With the increasing popularity of GWASs, the simpleM algorithm can serve as a fast approximation to the computationally intensive permutation procedure. It gives a highly accurate estimation of the permutation threshold for multiple testing correction while greatly reducing the computing time and resources required. We validated the method using each individual autosomal chromosome and together in a genome-wide format. We believe the simpleM method, an effective number of independent tests approach, can be useful to current large-scale genetic association studies for quickly estimating the permutation threshold. Moreover, the multiple testing thresholds derived in this study can provide practical guidelines for other GWASs using similar population samples, genotyping platforms and quality control protocols.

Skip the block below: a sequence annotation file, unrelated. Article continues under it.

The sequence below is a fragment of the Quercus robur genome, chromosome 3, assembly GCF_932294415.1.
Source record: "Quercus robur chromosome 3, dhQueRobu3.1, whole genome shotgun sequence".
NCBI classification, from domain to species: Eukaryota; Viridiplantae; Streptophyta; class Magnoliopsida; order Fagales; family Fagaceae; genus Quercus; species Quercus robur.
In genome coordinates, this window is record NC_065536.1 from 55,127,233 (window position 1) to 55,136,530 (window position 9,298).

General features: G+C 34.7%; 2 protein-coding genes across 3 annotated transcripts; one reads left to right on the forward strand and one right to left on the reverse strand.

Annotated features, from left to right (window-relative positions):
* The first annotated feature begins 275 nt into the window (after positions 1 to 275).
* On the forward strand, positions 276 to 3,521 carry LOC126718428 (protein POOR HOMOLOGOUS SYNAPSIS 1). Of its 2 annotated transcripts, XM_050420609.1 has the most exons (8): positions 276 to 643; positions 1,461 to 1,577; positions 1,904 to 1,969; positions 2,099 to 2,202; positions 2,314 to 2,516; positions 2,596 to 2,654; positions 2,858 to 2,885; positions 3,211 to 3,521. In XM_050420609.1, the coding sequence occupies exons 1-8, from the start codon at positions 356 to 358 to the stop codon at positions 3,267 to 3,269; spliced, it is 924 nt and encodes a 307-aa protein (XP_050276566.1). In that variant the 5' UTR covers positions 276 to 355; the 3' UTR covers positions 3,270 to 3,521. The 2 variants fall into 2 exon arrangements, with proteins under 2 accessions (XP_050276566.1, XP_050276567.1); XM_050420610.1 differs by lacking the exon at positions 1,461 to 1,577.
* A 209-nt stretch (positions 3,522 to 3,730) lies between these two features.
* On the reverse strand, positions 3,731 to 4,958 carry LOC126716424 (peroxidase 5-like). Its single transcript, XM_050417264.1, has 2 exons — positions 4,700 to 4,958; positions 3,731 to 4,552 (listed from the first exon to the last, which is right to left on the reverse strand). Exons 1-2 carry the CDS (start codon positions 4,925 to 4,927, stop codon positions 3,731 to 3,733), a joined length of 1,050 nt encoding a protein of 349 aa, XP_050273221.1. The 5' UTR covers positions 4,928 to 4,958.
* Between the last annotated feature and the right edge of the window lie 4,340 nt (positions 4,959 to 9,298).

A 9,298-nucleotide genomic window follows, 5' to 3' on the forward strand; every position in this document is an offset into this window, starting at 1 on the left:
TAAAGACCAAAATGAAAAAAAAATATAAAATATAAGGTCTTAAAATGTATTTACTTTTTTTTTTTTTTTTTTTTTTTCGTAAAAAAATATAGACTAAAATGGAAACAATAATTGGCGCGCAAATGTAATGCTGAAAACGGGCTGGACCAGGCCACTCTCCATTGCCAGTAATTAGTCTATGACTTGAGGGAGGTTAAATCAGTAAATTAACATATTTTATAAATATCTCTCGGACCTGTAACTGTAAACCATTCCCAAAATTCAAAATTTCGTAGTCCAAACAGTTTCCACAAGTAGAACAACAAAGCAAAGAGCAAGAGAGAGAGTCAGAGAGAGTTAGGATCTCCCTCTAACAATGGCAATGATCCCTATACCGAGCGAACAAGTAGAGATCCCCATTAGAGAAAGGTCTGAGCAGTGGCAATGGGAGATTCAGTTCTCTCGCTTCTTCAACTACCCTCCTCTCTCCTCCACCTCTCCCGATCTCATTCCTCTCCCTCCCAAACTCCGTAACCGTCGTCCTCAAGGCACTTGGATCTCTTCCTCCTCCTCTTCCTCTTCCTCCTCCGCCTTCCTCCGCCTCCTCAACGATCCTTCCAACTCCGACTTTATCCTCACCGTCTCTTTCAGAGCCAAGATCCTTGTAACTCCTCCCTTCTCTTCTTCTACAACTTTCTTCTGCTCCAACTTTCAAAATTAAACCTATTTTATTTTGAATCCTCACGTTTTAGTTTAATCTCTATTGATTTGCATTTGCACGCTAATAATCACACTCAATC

We thank Drs. Ingrid Borecki and Aldi Kraja for help in gaining access to the data sets analyzed. This work was supported in part by NIH grants 5R01HL08770002, 1R01HL08768801, 5R01HL087698, HL088655, HL087700, HL088215 and AG023746 and NIEHS T32 ES007126.